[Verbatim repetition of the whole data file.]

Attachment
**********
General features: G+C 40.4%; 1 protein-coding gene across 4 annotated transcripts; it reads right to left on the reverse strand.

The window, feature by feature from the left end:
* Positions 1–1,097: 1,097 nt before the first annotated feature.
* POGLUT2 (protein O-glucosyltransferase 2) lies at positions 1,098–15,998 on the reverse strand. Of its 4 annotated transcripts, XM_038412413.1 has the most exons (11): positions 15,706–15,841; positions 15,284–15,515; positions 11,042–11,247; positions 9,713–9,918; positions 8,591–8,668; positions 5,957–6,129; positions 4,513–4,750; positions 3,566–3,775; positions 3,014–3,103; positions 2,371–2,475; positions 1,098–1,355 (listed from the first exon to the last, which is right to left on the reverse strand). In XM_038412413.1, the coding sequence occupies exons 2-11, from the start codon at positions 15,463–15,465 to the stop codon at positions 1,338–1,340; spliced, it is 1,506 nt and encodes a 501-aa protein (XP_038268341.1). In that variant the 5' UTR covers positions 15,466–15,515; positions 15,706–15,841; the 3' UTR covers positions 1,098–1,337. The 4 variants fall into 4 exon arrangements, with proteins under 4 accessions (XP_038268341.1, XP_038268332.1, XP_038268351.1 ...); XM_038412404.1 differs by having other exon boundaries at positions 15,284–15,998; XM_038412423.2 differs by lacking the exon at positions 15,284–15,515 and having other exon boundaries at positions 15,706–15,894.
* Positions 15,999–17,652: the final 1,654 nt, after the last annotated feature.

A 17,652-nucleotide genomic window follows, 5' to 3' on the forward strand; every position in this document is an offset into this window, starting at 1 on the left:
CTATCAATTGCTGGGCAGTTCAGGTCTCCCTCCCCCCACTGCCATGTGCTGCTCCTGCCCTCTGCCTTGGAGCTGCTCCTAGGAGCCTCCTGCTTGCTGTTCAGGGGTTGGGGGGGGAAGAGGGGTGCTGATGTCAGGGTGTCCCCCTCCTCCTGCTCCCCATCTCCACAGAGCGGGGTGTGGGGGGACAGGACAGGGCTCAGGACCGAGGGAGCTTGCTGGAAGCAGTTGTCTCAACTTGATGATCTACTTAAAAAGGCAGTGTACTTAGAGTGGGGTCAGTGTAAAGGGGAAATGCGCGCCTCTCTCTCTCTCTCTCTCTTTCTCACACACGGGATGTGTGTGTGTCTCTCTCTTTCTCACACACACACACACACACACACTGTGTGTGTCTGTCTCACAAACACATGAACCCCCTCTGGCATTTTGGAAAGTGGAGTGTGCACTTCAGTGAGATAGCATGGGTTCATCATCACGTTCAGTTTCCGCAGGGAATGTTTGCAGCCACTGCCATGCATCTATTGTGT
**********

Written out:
General features: G+C 40.4%; 1 protein-coding gene across 4 annotated transcripts; it reads right to left on the reverse strand.

The window, feature by feature from the left end:
* Positions 1–1,097: 1,097 nt before the first annotated feature.
* POGLUT2 (protein O-glucosyltransferase 2) lies at positions 1,098–15,998 on the reverse strand. Of its 4 annotated transcripts, XM_038412413.1 has the most exons (11): positions 15,706–15,841; positions 15,284–15,515; positions 11,042–11,247; positions 9,713–9,918; positions 8,591–8,668; positions 5,957–6,129; positions 4,513–4,750; positions 3,566–3,775; positions 3,014–3,103; positions 2,371–2,475; positions 1,098–1,355 (listed from the first exon to the last, which is right to left on the reverse strand). In XM_038412413.1, the coding sequence occupies exons 2-11, from the start codon at positions 15,463–15,465 to the stop codon at positions 1,338–1,340; spliced, it is 1,506 nt and encodes a 501-aa protein (XP_038268341.1). In that variant the 5' UTR covers positions 15,466–15,515; positions 15,706–15,841; the 3' UTR covers positions 1,098–1,337. The 4 variants fall into 4 exon arrangements, with proteins under 4 accessions (XP_038268341.1, XP_038268332.1, XP_038268351.1 ...); XM_038412404.1 differs by having other exon boundaries at positions 15,284–15,998; XM_038412423.2 differs by lacking the exon at positions 15,284–15,515 and having other exon boundaries at positions 15,706–15,894.
* Positions 15,999–17,652: the final 1,654 nt, after the last annotated feature.

A 17,652-nucleotide genomic window follows, 5' to 3' on the forward strand; every position in this document is an offset into this window, starting at 1 on the left:
CTATCAATTGCTGGGCAGTTCAGGTCTCCCTCCCCCCACTGCCATGTGCTGCTCCTGCCCTCTGCCTTGGAGCTGCTCCTAGGAGCCTCCTGCTTGCTGTTCAGGGGTTGGGGGGGGAAGAGGGGTGCTGATGTCAGGGTGTCCCCCTCCTCCTGCTCCCCATCTCCACAGAGCGGGGTGTGGGGGGACAGGACAGGGCTCAGGACCGAGGGAGCTTGCTGGAAGCAGTTGTCTCAACTTGATGATCTACTTAAAAAGGCAGTGTACTTAGAGTGGGGTCAGTGTAAAGGGGAAATGCGCGCCTCTCTCTCTCTCTCTCTCTTTCTCACACACGGGATGTGTGTGTGTCTCTCTCTTTCTCACACACACACACACACACACACTGTGTGTGTCTGTCTCACAAACACATGAACCCCCTCTGGCATTTTGGAAAGTGGAGTGTGCACTTCAGTGAGATAGCATGGGTTCATCATCACGTTCAGTTTCCGCAGGGAATGTTTGCAGCCACTGCCATGCATCTATTGTGT